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Most of what I present as facts about surrendering in this guide are just guidelines. If you don’t want to follow them, don’t do it.
In Faeria, knowing when to surrender can save you a lot of time. This guide teaches you when you should surrender, and when you should not surrender.
There’s a fact that a majority of Faeria games end by either player surrendering. Faeria being a two player game means this is nothing to worry about, surrenders are common in nearly all two player games out there. In chess, the world’s most popular two player game, you’re even expected to surrender when you think you have lost.
There are basicly two reasons why surrenders are so common in two player games:
- Your decision only affects yourself and your opponent which means your decision isn’t bad for anyone.
- The nature of two player games means they often have a clear winner long before the game actually ends. When the outcome is already certain, what’s the meaning of playing.
The two reasons above probably means you wont question whether there are reasons to surrender any more, if you even did so in the first place.
When to surrender?
The art of surrendering is all about answering one question, “When to surrender?”. The most straightforward answer to this question is “You should surrender when defeat is certain, and only then”. Unfortunately deciding whether defeat is certain or not isn’t at all an easy task, especially not in Faeria.
In Faeria, defeat is certain when either of the statements below are true:
- Your opponent will reduce your life total to zero on his next turn and you can’t stop him
- All the statements below are true:
- Your opponent has board control
- Your opponent has the faeria advantage
- You can’t successfully race your opponent
- You can’t sneak in an unexpected victory
Finding out whether the first statement is true is actually quite simple. Just calculate how much damage your opponent can do to you on his next turn, and if that exceeds your life total then defeat is certain. The second statement is a bit more complicated so we’ll break it down into its four parts.
At first, we have to find out who has board control. The ability to determine who has board control will come with experience but there is a very practical rule of thumb that you can use if you’re unsure: The player who harvests from the most faeria wells has board control.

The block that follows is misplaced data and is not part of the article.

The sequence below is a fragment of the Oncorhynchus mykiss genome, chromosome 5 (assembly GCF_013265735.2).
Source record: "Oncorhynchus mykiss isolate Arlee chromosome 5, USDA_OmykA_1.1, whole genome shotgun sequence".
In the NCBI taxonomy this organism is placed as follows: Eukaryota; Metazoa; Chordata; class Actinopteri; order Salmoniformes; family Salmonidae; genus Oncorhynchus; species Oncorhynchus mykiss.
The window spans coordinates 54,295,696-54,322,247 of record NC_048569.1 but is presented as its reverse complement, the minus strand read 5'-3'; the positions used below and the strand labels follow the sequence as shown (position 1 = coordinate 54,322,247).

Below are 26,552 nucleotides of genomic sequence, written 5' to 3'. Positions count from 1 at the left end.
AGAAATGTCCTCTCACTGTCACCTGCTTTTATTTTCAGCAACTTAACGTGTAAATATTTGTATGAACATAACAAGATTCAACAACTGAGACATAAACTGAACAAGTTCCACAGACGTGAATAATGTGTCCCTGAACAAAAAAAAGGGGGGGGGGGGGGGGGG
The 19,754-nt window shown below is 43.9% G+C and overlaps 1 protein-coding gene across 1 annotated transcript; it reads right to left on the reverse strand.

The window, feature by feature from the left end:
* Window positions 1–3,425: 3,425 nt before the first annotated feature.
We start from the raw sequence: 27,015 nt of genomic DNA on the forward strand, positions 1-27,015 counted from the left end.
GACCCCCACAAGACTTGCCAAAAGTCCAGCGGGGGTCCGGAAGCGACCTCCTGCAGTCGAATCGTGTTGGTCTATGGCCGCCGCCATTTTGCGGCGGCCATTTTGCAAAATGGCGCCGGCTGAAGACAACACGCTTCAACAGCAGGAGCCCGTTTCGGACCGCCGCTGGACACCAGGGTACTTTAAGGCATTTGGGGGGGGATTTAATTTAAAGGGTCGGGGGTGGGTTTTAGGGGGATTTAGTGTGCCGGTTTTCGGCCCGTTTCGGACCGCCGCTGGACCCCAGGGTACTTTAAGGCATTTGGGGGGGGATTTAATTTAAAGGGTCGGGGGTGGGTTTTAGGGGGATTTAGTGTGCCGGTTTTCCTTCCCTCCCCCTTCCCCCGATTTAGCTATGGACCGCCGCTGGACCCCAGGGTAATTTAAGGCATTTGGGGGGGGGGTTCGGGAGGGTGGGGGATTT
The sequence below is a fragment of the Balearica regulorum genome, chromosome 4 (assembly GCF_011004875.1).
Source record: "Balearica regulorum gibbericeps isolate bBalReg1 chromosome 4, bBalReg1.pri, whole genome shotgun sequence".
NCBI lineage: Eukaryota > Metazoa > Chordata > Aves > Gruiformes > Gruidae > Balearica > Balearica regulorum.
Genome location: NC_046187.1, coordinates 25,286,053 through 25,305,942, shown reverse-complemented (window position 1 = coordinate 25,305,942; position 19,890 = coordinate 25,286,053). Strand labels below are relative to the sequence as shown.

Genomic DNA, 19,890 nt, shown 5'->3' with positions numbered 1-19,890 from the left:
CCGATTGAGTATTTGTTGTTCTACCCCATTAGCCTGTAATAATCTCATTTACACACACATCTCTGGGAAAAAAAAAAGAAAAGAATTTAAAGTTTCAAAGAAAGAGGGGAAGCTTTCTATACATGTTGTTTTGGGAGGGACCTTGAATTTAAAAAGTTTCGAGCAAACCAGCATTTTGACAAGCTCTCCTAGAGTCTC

Then we need to calculate who has the faeria advantage. To calculate who has the faeria advantage you just have to compare the amount of faeria you currently have plus the total faeria value of your creatures and structures on the board with the amount of faeria your opponent currently has plus the total faeria value of their creatures and structures on the board.
After calculating who has the faeria advantage you have consider whether you can successfully race your opponent. There is no general rule of when you can successfully race your opponent, there are though two easily identifiable situations in which you can’t successfully race your opponent.
- When you don’t have any aggresive lands
- When your opponent has creatures and lands in good defensive positions
Last but not least you have to find out whether it’s possible to sneak in an unexpected victory. Sneaking in an unexpected victory can be done in two different ways, either by attacking with a creature or by using a damage spell. Sneaking in an unexpected victory by attacking with a creature is only possible when both of the statements below are true:
- You have an aggresive land where you can summon a creature that your opponent can’t immediately kill nor block
- Your opponent’s life total is lower than or equal to the creatures attack
Sneaking in an unexpected victory with damage spells is instead only possible when you can possibly draw and play enough damage spells to kill your opponent before he kills you.
After reading this article you should have a decent understanding of when to surrender. Make use of this understanding when playing and you’ll save time, trust me.